The Wakhan Corridor in Afghanistan’s Badakshan province is located in the Pamir mountain region, with Tajikistan to the north, Pakistan to the south and China to the east.
It is a slender finger of territory (in some places less than 20km wide) jutting east as a land corridor bordering the Oxus river or Amu Darya.
|The Silk Route through the narrow Wakhan Corridor|
The borders of the Wakhan were set in an 1895 treaty between Russia and Britain, which had been wrestling over the control of Central Asia for nearly a century in what was dubbed the “Great Game”.
Eventually the two agreed to use the entire Afghanistan as a buffer zone, with the Wakhan extension ensuring that the borders of the Russian empire would never touch the borders of British India.
Before being sucked into the Great Game, it formed part of the ancient silk route. It buzzed with trade and travellers, of whom the most famous, Marco Polo (1254-1324) left behind his legacy in the form of an exotic species of sheep that has been named after him.
Hsuan Tsang (602-664), the Chinese monk, also travelled the road as did British explorers looking for the source of the Oxus. Even today most of Wakhan has to be traversed on foot, or by using mules, donkeys, camels or yaks.
The remoteness of the Badakshan province is both a curse and a blessing.
While remote and virtually isolated from the rest of Afghanistan, it is one of the most astoundingly beautiful natural landscapes in the country on the edge of the “roof of the world”.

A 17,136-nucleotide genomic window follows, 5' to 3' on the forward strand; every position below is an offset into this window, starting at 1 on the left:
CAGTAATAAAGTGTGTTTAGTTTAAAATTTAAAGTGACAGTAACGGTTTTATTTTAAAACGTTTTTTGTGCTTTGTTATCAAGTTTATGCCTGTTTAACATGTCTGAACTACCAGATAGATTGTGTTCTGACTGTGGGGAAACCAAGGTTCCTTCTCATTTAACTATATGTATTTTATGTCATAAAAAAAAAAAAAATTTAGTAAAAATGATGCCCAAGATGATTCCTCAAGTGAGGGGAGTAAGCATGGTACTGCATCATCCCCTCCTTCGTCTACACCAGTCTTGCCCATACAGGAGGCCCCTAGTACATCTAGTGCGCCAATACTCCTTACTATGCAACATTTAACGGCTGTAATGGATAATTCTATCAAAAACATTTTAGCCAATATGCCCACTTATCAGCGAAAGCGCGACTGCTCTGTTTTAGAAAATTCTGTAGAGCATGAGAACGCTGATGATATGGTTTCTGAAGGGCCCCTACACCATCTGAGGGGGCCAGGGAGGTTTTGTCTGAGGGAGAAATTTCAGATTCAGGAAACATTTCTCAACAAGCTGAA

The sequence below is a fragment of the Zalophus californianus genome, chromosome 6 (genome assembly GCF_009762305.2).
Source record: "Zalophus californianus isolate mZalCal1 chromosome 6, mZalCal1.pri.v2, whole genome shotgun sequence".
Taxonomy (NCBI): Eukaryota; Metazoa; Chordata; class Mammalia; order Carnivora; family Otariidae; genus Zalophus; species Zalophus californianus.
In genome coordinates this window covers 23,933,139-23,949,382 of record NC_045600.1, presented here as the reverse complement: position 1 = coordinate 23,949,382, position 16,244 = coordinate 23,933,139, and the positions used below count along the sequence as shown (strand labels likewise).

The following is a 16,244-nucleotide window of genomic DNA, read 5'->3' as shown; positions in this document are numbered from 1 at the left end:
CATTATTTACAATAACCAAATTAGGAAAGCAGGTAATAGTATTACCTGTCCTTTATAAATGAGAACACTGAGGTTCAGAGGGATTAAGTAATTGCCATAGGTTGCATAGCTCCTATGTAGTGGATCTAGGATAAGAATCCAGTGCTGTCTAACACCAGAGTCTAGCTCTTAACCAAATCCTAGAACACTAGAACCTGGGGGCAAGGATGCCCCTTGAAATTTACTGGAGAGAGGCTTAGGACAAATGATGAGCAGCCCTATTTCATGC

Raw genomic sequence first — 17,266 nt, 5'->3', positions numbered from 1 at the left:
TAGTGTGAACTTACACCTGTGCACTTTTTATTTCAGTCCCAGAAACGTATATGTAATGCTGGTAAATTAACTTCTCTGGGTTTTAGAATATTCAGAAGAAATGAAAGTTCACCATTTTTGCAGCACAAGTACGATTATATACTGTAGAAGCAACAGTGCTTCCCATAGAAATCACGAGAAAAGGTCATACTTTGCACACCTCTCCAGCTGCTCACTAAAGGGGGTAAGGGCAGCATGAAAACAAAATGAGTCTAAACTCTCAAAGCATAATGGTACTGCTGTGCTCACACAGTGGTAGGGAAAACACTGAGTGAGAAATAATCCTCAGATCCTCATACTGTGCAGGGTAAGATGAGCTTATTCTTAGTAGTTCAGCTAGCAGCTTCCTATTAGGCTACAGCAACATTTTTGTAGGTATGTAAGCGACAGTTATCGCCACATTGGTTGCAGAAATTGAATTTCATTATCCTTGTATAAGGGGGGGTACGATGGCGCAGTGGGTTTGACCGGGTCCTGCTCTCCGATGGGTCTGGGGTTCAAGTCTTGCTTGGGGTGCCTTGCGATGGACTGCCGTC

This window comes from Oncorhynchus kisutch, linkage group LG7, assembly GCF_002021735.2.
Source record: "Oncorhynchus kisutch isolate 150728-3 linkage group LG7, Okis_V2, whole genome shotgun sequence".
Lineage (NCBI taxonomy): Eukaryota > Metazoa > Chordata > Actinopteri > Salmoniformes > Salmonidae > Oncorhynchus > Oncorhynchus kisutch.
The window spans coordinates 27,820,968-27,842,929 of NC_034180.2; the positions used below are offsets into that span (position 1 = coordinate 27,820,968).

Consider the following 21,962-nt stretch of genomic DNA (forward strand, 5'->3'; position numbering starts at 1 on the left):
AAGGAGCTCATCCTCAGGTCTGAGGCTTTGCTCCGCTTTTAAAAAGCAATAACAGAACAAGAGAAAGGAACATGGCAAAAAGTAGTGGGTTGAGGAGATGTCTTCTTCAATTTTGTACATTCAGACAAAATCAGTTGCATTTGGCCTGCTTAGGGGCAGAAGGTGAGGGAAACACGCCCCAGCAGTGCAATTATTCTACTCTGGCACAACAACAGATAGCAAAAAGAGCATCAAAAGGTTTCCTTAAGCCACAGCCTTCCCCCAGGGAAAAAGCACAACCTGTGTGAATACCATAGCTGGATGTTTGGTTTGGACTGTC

War and the difficulties of access have kept the area in a pristine form, its rugged charm still unbroken by tourist trappings. The area is inhabited by the agro-pastoral Wakhi in the lower region and the pastoral nomadic Kyrghyz in the higher reaches.
The corridor has a completely different socio-cultural milieu from most of Afghanistan as well as its own languages with their myriad dialects. Wakhi is the principle language spoken lower down while further up it is Kyrghyz.
The area is also abundant in bio-diversity. Most of the Wakhan is high altitude valleys; none are below the altitude of 2500m. Three mountain ranges, the Karakoram, Pamir and Hindu Kush converge in the Wakhan.
|Afghan girls on a road on the Marco Polo trail
through the Hindu Kush [Mojumdar]
The Hindu Kush ranges in the south have 38 peaks over 7000m including the highest peak in Afghanistan, the Noshaq (7492m).
The valleys between the three mountain ranges form the Bam-e-Duniya (roof of the world), the Afghan Pamir.
Along the sparkling Panj river, (the source of the Amu Darya), the landscape changes continuously. Steep mountain sides give way to rolling dunes while black stone gives way to grey sand and brown earth. The landscape is dominated by stones of many rich colours and amazing shapes.
Though the Marco Polo sheep is the most famous and sought after inhabitant, a 1977 wildlife survey showed the existence of snow leopards, the Himalayan lynx, brown bear and Siberian Ibex.
For mountaineers, peaks and areas which have not been climbed for the last 30 years are an exotic attraction.